Significant Trends

Behind all this there has been another frend; that towards specialisation. To some extent this is inevitable and welcome. It is difficult to be a master of all and the days of the universal scholar have long since passed. However, within evangelical theology this specialisation has created problems as yet scarcely recognised, but nevertheless there! It is increasingly difficult to advance an integrated evangelical theology or theological methodology. All too often studies are undertaken by theological students (especially biblical scholars) without much of an attempt to assess the consequences of methodologies and conclusions upon the evangelical doctrine of Scripture. Too often today ‘evangelical’ scholars are producing works of considerable academic standing which, however, superficially at least, blow the evangelical doctrine of Scripture to pieces! Dangerous and unnecessary concessions seem to be made without any concern or (sometimes) awareness of what is happening.

  There are many reasons that can he advanced for such phenomena. A analysis of such lie, however, beyond the scope of our comments here. Rather our concern is to encourage dogmaticians and biblical scholars to interact with one another.

Theological Evangelicalism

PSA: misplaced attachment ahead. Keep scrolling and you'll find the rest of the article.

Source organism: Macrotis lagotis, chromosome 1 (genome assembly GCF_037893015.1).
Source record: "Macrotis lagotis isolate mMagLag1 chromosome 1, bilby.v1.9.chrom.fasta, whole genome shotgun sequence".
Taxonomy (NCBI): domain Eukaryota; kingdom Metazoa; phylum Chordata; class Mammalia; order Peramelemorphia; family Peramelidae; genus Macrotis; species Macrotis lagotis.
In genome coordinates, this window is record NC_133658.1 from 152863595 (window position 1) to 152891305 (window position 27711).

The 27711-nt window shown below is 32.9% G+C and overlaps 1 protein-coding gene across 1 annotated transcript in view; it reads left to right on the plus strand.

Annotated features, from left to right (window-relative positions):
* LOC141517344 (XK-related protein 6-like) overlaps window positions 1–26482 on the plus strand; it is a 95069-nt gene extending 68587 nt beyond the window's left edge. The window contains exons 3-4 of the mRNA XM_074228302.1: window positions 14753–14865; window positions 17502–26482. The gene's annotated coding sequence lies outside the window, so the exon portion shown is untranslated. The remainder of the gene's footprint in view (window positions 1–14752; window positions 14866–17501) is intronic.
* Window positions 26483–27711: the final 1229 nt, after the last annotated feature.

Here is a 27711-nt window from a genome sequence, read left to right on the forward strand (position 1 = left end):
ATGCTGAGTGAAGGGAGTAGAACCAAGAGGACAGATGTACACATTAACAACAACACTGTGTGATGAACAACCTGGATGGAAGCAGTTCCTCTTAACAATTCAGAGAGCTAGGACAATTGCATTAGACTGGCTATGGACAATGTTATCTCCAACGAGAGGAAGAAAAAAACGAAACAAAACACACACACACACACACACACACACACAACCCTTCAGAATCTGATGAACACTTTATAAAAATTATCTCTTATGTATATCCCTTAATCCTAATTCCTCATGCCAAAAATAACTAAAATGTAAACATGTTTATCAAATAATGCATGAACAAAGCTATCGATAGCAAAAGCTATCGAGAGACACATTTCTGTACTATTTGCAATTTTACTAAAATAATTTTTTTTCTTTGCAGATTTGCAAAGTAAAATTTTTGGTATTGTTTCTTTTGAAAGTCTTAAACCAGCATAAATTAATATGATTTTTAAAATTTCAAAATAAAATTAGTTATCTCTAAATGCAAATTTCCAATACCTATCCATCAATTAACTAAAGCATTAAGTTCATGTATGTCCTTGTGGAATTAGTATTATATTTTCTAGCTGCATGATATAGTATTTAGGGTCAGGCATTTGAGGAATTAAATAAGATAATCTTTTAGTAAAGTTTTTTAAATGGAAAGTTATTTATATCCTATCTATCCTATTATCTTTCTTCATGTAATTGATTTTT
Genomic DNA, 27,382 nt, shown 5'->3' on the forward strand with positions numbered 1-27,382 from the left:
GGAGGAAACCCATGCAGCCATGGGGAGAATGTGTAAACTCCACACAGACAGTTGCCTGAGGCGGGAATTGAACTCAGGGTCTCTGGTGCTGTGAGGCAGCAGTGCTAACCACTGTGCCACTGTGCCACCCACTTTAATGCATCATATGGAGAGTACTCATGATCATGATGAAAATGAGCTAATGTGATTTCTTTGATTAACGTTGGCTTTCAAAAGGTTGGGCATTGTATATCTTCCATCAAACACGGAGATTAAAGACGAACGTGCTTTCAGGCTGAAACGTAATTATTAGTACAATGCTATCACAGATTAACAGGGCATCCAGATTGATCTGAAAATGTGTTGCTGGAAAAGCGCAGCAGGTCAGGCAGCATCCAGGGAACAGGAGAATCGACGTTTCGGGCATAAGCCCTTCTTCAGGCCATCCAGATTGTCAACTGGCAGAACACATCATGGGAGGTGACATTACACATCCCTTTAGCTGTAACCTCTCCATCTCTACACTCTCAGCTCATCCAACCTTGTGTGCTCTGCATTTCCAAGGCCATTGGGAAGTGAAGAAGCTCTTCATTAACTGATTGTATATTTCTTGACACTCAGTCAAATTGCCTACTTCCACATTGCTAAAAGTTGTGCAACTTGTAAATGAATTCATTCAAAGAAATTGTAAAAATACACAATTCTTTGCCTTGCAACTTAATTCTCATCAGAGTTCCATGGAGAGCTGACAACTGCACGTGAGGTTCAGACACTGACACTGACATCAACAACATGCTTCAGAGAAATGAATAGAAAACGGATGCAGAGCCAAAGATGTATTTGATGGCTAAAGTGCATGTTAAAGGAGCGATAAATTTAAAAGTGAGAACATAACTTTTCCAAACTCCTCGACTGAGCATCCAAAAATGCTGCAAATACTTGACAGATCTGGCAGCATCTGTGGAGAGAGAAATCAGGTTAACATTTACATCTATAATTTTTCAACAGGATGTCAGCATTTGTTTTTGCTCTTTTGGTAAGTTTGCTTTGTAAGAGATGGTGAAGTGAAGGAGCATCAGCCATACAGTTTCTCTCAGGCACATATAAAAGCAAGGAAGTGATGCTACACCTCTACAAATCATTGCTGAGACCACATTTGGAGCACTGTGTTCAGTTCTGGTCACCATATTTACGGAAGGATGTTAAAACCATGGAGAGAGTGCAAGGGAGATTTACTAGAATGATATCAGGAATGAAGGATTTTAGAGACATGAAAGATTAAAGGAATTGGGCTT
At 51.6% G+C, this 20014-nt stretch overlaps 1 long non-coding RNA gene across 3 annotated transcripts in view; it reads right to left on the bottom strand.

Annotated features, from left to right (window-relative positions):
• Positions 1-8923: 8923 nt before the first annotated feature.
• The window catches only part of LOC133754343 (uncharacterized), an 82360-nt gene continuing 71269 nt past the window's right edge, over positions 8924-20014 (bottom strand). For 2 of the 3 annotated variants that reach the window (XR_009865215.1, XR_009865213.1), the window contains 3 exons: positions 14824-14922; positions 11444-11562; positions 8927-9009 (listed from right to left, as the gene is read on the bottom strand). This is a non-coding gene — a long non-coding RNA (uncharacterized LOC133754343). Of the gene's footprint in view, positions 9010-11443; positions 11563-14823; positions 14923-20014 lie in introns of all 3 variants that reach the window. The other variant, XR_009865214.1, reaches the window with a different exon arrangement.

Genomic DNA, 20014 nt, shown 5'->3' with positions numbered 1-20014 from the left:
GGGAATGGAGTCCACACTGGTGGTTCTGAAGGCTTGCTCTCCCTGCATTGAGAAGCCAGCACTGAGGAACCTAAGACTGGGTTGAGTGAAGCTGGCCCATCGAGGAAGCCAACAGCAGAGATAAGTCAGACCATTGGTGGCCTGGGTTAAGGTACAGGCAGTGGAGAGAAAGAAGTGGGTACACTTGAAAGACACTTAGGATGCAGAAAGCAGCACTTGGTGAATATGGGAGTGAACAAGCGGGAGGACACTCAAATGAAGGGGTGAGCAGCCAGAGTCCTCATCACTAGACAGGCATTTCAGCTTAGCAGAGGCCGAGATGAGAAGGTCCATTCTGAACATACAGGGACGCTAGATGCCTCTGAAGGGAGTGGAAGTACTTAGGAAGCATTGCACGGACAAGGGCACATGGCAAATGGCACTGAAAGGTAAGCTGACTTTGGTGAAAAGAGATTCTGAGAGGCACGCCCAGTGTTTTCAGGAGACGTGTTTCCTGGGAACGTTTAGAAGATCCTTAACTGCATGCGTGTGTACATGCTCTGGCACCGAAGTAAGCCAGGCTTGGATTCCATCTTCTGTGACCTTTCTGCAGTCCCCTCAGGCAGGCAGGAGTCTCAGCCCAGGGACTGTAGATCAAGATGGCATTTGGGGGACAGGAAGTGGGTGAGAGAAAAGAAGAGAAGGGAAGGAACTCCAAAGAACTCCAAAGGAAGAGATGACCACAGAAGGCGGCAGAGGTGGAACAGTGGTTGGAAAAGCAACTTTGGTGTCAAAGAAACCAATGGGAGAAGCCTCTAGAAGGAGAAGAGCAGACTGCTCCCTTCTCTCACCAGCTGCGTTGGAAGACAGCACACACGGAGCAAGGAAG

A complete evangelical theological methodology places at the centre the text of Scripture. Exposition of the text holds a primary position for the evangelical. Exposition feeds into dogmatics (which itself is also fed into by historical theology) which then reflects back upon exposition and ensures a harmony between biblical and theological studies and preserves the unity (within diversity) of the biblical message. Such an approach will sometimes challenge dogmatics (‘Where do you find that idea in the Bible?‘) and, at others, biblical studies (‘How does that fit with what God has revealed elsewhere?‘). However, such will do justice to both the humanity (emphasised by the biblical student) and the ‘deity’ of scripture (which the evangelical dogmatics student rightly cherishes). It will ensure that the word of God, so differently presented to us in Scriptures, speaks with one voice. At present, however, it is sadly true that evangelicalism rarely speaks with a clear voice. Biblical and hermeneutical studies, in particular, often offer observations totally unregulated by the Scripture’s own view of itself.

  Sadly, it seems as if British evangelicalism has lost its nerve at the point of victory. Liberalism is crumbling and the loud shouts are seldom anything more than the last cries of a dying man. The work of men like Stott, Packer, Motyer, Guthrie, Kidner, Packer et al. and their disciples has shaken the foundations of old liberalism to the point of utter collapse. What a tragedy then, if, like a phoenix rising from the ashes, evangelicalism is sufficiently sloppy and lacking a clear methodology so as to allow a new liberalism to arise from within! We must awake.
  Theologically we have so much to thank God for in British evangelicalism. We must welcome and cherish such blessings. We must beware, however, of that which will slip in unwares and may destroy all that God has achieved.

This particular issue of Evangel is devoted to the area of ‘the last things’. It is an area of debate within evangelicalism. Various views are expressed here. It is our desire to provoke fresh thought and interaction so that the evangelical church might truly discover anew and afresh the word of God by applying the sort of methodology outlined here.